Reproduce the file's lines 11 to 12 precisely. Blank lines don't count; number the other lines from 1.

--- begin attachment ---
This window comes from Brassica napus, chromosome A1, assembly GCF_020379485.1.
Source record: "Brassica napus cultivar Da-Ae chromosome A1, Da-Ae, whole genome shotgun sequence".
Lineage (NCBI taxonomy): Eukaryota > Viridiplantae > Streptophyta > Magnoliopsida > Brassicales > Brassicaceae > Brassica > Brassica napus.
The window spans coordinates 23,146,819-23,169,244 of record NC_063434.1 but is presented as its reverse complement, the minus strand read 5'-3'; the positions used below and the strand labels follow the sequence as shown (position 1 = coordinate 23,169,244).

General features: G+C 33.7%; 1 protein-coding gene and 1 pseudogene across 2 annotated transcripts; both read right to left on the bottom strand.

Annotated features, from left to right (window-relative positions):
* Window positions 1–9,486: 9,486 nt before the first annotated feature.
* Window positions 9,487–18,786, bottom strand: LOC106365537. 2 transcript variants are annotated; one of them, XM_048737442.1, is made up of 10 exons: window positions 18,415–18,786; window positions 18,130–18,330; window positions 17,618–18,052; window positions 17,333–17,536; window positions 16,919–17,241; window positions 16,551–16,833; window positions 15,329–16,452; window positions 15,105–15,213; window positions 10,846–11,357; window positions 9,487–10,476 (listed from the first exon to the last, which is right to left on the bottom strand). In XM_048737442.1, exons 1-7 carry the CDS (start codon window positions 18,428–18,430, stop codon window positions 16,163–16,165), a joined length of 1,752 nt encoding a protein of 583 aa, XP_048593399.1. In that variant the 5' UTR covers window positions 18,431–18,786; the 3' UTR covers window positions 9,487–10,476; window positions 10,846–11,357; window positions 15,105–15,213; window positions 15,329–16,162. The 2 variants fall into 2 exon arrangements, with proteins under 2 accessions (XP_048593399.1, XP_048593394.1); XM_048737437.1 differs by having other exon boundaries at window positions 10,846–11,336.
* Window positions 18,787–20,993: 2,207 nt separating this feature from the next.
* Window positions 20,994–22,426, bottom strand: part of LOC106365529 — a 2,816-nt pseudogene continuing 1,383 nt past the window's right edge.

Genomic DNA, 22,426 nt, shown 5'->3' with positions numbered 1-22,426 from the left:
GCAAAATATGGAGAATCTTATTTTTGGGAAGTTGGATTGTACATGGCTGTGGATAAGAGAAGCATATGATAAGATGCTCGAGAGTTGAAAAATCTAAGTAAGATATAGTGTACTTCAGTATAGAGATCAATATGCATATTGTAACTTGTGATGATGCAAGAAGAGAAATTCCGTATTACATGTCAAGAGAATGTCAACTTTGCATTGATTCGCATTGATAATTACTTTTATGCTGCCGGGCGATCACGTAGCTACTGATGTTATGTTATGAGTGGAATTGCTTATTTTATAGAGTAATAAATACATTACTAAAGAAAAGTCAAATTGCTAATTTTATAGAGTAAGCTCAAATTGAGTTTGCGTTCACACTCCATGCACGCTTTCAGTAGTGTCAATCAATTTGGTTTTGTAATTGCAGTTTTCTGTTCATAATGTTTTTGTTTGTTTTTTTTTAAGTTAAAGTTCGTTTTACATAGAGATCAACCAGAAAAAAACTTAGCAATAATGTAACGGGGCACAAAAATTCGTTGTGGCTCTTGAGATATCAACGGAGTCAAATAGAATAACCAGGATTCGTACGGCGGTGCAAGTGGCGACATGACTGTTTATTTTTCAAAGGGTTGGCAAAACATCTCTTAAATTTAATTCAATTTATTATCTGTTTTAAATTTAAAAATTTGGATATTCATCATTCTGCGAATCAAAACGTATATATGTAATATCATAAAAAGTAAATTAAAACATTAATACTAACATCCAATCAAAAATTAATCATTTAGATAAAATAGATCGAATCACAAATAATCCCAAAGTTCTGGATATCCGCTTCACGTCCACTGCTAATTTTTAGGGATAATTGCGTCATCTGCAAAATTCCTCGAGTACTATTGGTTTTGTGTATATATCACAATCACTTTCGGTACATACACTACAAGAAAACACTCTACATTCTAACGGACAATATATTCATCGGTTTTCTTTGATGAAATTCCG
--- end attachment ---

Genomic DNA, 22,426 nt, shown 5'->3' with positions numbered 1-22,426 from the left:
GCAAAATATGGAGAATCTTATTTTTGGGAAGTTGGATTGTACATGGCTGTGGATAAGAGAAGCATATGATAAGATGCTCGAGAGTTGAAAAATCTAAGTAAGATATAGTGTACTTCAGTATAGAGATCAATATGCATATTGTAACTTGTGATGATGCAAGAAGAGAAATTCCGTATTACATGTCAAGAGAATGTCAACTTTGCATTGATTCGCATTGATAATTACTTTTATGCTGCCGGGCGATCACGTAGCTACTGATGTTATGTTATGAGTGGAATTGCTTATTTTATAGAGTAATAAATACATTACTAAAGAAAAGTCAAATTGCTAATTTTATAGAGTAAGCTCAAATTGAGTTTGCGTTCACACTCCATGCACGCTTTCAGTAGTGTCAATCAATTTGGTTTTGTAATTGCAGTTTTCTGTTCATAATGTTTTTGTTTGTTTTTTTTTAAGTTAAAGTTCGTTTTACATAGAGATCAACCAGAAAAAAACTTAGCAATAATGTAACGGGGCACAAAAATTCGTTGTGGCTCTTGAGATATCAACGGAGTCAAATAGAATAACCAGGATTCGTACGGCGGTGCAAGTGGCGACATGACTGTTTATTTTTCAAAGGGTTGGCAAAACATCTCTTAAATTTAATTCAATTTATTATCTGTTTTAAATTTAAAAATTTGGATATTCATCATTCTGCGAATCAAAACGTATATATGTAATATCATAAAAAGTAAATTAAAACATTAATACTAACATCCAATCAAAAATTAATCATTTAGATAAAATAGATCGAATCACAAATAATCCCAAAGTTCTGGATATCCGCTTCACGTCCACTGCTAATTTTTAGGGATAATTGCGTCATCTGCAAAATTCCTCGAGTACTATTGGTTTTGTGTATATATCACAATCACTTTCGGTACATACACTACAAGAAAACACTCTACATTCTAACGGACAATATATTCATCGGTTTTCTTTGATGAAATTCCG